Over the past three years she has witnessed the Club’s support increase in Western Canada, where the number of children reached by Breakfast Club of Canada continues to grow. All breakfast programs are unique in that they adapt to their local realities and needs, and the committee is a great way to discuss and collaborate on resources to support nutrition in programs across Canada. Because the region she covers is massive and includes several Indigenous communities, the inclusion of culture and food traditions in programs are high on her priority list. She believes that now more than ever, it is important to stay engaged at the community level to be able to respond to local needs as they arise.

Virginie Marcoux
Programs Coordinator, Montreal and Lanaudière (Quebec)

Virginie is the most recent addition to the Nutrition Committee. As a dietician, she is particularly interested in public health and food security. Her experience makes her an advocate against the feelings of guilt that many parents face. She feels strongly that getting kids to eat healthy is about balance and variety, not perfection.

Representing the Club on community-level engagement projects such as La Cantine pour tous, she sees her role as that of the facilitator of a complex multistakeholder network whose goal is to reinforce collaboration to give way to more cohesive and sustainable food aid services. Mindful of letting the community speak for itself and of allowing for a diversity of voices to be heard, Virginie approaches her work with sensitivity and scrutiny.

Maxine Lam
Coordinator, Manitoba and Alberta North-East

Maxine understands the realities of rural and remote communities, she completed her Master’s thesis at the University of Manitoba studying the sustainability of school breakfast programs. Her day-to-day role involves working closely and collaboratively with schools in both urban and northern communities.

A large portion of Maxine’s work is dedicated to food accessibility projects. Transportation and food availability are very real issues for some of the schools she supports, which in turn affects the cost and quality of products. Beyond her day-to-day work with schools, she is deeply motivated by the public engagement aspect of her work: “It’s important for people to know that the socioeconomic situation of families is not the only factor explaining why a child might go to school on an empty stomach. Many other factors can come into play.”


Are you looking for ideas of activities to do or recipes to try during spring break or Nutrition Month? Check out our recipe book!

An important aspect to school food programs is the support and togetherness they help to build in the school community. Meals and breakfast programs represent a social gathering space that can inspire feelings of belonging and community that are beneficial to the learning environment (Healthy Schools BC, 2014).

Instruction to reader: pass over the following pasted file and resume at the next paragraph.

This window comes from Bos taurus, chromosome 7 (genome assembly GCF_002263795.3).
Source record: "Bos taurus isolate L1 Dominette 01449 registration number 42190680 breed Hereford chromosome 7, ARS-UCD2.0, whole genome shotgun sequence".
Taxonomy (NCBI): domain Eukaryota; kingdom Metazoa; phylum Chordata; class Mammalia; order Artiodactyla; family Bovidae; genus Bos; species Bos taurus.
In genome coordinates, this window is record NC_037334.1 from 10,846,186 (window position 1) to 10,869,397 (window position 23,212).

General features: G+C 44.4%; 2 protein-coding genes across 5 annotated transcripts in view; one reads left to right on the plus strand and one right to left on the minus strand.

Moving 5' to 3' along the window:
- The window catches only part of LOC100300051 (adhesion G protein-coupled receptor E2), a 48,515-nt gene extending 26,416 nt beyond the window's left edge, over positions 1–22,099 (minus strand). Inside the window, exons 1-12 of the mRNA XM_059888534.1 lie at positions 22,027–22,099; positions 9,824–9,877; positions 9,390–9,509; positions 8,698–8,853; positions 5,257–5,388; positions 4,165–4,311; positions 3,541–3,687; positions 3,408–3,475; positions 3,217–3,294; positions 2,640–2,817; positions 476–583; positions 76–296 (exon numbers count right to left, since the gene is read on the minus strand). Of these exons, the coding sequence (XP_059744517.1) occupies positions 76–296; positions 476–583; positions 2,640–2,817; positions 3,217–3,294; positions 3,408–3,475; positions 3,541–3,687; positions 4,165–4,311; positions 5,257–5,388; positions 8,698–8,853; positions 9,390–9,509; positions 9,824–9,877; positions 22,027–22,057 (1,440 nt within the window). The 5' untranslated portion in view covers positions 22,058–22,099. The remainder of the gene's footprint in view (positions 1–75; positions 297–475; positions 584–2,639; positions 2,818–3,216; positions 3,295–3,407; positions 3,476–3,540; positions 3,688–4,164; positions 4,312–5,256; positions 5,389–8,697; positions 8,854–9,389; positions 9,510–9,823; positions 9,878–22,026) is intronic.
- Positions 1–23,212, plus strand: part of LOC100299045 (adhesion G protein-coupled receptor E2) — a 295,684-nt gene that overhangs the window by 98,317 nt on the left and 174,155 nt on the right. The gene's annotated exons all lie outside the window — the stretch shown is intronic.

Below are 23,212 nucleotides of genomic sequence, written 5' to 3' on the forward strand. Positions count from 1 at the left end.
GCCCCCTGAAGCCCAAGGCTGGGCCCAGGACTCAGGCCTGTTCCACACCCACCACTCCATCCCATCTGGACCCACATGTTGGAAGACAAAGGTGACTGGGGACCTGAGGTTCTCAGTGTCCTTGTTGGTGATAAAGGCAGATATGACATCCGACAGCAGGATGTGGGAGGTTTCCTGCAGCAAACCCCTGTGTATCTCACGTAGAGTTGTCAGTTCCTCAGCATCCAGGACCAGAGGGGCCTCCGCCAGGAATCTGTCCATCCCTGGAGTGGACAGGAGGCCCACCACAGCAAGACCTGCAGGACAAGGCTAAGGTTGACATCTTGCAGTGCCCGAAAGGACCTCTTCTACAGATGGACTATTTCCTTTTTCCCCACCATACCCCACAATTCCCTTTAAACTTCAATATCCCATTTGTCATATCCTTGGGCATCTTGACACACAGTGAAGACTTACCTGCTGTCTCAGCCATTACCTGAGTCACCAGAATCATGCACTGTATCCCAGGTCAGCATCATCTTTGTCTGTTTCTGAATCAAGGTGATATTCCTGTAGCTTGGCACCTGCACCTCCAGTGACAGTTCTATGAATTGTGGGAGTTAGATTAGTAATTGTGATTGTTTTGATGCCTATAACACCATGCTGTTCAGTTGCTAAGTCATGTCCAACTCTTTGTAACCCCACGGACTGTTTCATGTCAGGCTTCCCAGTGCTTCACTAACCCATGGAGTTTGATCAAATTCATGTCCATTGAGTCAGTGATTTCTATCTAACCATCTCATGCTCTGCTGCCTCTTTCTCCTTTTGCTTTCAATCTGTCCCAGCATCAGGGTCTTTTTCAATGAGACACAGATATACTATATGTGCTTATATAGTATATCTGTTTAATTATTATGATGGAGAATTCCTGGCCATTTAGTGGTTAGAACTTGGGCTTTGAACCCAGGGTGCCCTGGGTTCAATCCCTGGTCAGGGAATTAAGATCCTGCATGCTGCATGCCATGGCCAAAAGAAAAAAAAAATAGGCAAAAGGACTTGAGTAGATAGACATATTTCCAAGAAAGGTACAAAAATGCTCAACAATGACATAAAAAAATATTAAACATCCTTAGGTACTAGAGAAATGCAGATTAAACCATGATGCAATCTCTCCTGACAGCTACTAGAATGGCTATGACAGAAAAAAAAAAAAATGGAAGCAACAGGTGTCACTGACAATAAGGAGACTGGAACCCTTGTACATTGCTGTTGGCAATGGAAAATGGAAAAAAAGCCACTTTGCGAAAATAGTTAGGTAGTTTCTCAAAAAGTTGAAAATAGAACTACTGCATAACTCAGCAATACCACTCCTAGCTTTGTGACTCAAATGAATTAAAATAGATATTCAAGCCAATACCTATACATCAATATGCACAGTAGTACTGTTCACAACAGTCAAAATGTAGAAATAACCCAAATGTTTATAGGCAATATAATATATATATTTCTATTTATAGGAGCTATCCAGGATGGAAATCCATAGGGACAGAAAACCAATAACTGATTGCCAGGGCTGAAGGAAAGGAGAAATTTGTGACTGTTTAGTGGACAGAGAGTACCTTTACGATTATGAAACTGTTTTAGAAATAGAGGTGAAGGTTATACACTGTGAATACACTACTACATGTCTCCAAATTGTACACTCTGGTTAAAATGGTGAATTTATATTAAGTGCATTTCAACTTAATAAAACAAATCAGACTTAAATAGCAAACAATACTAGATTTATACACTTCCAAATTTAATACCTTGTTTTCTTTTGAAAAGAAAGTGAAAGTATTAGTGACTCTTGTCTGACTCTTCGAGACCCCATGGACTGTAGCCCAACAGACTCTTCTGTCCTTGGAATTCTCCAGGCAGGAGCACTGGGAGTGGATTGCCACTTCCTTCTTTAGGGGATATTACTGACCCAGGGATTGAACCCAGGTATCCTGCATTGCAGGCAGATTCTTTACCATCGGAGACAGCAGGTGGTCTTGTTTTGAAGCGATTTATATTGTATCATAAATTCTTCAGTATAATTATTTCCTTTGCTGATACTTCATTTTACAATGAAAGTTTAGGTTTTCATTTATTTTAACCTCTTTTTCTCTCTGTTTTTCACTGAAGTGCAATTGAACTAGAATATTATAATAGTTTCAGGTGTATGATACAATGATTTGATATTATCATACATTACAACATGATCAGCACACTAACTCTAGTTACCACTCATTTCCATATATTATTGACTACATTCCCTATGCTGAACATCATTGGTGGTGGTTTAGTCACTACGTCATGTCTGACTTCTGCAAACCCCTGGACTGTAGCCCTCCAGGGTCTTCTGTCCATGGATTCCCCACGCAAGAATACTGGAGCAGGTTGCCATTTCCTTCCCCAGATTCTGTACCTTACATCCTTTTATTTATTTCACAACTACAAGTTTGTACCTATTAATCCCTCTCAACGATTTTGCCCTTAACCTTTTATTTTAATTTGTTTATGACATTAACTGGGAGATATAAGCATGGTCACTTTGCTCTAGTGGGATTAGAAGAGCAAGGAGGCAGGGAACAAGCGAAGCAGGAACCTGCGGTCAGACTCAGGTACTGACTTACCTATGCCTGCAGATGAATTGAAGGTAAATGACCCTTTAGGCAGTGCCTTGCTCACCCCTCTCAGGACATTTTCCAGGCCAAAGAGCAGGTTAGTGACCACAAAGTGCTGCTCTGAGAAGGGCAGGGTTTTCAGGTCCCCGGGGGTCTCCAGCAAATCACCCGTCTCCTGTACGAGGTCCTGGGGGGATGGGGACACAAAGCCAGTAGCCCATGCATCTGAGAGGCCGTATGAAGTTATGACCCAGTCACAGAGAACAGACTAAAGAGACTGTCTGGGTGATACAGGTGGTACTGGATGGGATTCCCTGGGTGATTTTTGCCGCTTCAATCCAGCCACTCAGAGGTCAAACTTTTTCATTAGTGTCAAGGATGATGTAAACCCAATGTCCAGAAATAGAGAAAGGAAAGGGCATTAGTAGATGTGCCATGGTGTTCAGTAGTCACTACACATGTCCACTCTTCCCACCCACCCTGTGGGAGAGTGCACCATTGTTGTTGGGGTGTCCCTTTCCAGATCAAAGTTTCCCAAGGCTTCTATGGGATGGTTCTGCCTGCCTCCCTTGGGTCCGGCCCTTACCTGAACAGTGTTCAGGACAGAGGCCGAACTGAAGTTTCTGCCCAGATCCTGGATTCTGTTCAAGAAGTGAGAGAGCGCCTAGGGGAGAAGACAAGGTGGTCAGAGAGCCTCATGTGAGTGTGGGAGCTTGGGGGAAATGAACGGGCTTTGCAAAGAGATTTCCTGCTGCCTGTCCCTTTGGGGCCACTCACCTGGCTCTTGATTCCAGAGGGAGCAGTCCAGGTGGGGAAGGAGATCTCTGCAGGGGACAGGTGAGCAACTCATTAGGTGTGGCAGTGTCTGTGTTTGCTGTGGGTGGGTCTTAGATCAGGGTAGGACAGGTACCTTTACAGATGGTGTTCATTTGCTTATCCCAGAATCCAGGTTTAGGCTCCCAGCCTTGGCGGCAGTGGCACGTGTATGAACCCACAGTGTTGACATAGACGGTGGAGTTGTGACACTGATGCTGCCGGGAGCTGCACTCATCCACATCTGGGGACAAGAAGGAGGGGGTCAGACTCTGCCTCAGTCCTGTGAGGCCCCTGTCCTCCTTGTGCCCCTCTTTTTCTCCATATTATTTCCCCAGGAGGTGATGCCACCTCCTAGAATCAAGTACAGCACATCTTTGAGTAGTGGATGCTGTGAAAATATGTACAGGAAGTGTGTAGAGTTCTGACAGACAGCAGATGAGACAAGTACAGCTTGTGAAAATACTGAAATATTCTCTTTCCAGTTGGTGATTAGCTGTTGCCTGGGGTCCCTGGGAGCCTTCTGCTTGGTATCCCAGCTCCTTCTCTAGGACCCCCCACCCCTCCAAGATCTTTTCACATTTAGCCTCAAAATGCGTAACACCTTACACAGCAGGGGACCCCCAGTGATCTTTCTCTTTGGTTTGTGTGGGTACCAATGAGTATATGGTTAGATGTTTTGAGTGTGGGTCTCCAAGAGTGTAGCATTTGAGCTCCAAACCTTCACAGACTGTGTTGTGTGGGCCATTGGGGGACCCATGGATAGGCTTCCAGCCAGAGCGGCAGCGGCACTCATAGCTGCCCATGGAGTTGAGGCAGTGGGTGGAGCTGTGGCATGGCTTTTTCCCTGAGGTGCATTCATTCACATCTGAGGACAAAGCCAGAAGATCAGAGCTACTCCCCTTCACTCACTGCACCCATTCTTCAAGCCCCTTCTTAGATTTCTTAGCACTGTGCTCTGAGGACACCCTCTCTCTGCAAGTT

This year, the social distancing guidelines in place may be protecting students and staff, but they are also posing a challenge to the connectedness of the school community. After all, how do you bring students together while keeping them apart?

Many programs across Canada are seeking ways to increase school spirit while complying with these new restrictions. Initially, the Grande Prairie School Snacks Program switched from student-accessed community fridges to a system where meals were made available in the office upon request. However, they quickly identified that students were less comfortable eating breakfast at school with their new socially distanced service method. Fewer students were eating breakfast at the schools served by the Snack Program. The program leaders saw the reluctance and reduced attendance as a symptom of the stigma associated with child hunger.


“Once students had to start to ask for food items, it created a stigma.”
— Kari Pritchard, Executive Director, Grande Prairie & District Catholic Schools Education Foundation


The Grande Prairie Schools Snack Program uses a larger, centralized kitchen to provide breakfast to 12 schools that serve over 100,000 meals each year. Previously, the program delivered breakfasts once a week to community fridges at each school. Students accessed the fridges themselves, whenever they wanted. Since the community fridges would be an unsafe touchpoint in the current situation, the schools switched to a system based on students asking for breakfast in the office.

When it became apparent that the new program model was negatively affecting the school communities, the Snack Program took action to reduce the stigma experienced by students by changing their delivery system.

The Grande Prairie Schools Snack Program found a solution to this problem by re-creating their menu to suit classroom bins that would still be filled once per week. The bins have a selection of nutritious foods that are shelf-stable for one week or more. Their menu includes baked goods like muffins, cranberry oatmeal cookies and cheese buns; healthy snacks like their “monster mix”; and fresh fruits like oranges and grapes. By bringing food into the daily routine and into the classroom, the program has normalized eating breakfast at school. Since the change, more students have felt comfortable accessing extra food in the office, making participation in the school breakfast program more acceptable.


“I feel that by offering the classroom bins the students feel more comfortable with accessing food at the office as well.”
— Kari Pritchard, Executive Director, Grande Prairie & District Catholic Schools Education Foundation


It is important to consider that there are many ways to engage a school community, and breakfast programs are not “one size fits all.” Each school community has responded to problems arising from the new social distancing restrictions with creative, innovative solutions that help make their breakfast programs a success!




Healthy Schools BC. (2014). School Connectedness What does the evidence say? Retrieved from

Activating Change Together for Community Food Security. (2014). Making Food Matter: Strategies for Activating Change Together. Halifax, NS: Food Action Research Centre (FoodARC), Mount Saint Vincent University.